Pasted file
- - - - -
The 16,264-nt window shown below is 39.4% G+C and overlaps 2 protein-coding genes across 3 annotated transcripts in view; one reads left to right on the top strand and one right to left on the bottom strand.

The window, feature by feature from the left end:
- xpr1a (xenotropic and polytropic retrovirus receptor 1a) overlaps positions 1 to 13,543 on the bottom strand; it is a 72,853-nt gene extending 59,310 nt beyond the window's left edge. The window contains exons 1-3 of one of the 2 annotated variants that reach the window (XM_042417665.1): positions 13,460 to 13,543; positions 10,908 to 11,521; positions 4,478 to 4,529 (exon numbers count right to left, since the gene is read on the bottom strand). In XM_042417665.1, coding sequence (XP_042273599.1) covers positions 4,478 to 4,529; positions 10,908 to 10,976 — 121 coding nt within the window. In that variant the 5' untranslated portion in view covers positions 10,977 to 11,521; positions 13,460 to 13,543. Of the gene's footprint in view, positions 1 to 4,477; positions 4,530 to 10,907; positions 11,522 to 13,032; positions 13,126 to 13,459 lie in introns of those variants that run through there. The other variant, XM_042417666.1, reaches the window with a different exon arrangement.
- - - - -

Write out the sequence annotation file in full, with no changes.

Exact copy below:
The 16,264-nt window shown below is 39.4% G+C and overlaps 2 protein-coding genes across 3 annotated transcripts in view; one reads left to right on the top strand and one right to left on the bottom strand.

The window, feature by feature from the left end:
- xpr1a (xenotropic and polytropic retrovirus receptor 1a) overlaps positions 1 to 13,543 on the bottom strand; it is a 72,853-nt gene extending 59,310 nt beyond the window's left edge. The window contains exons 1-3 of one of the 2 annotated variants that reach the window (XM_042417665.1): positions 13,460 to 13,543; positions 10,908 to 11,521; positions 4,478 to 4,529 (exon numbers count right to left, since the gene is read on the bottom strand). In XM_042417665.1, coding sequence (XP_042273599.1) covers positions 4,478 to 4,529; positions 10,908 to 10,976 — 121 coding nt within the window. In that variant the 5' untranslated portion in view covers positions 10,977 to 11,521; positions 13,460 to 13,543. Of the gene's footprint in view, positions 1 to 4,477; positions 4,530 to 10,907; positions 11,522 to 13,032; positions 13,126 to 13,459 lie in introns of those variants that run through there. The other variant, XM_042417666.1, reaches the window with a different exon arrangement.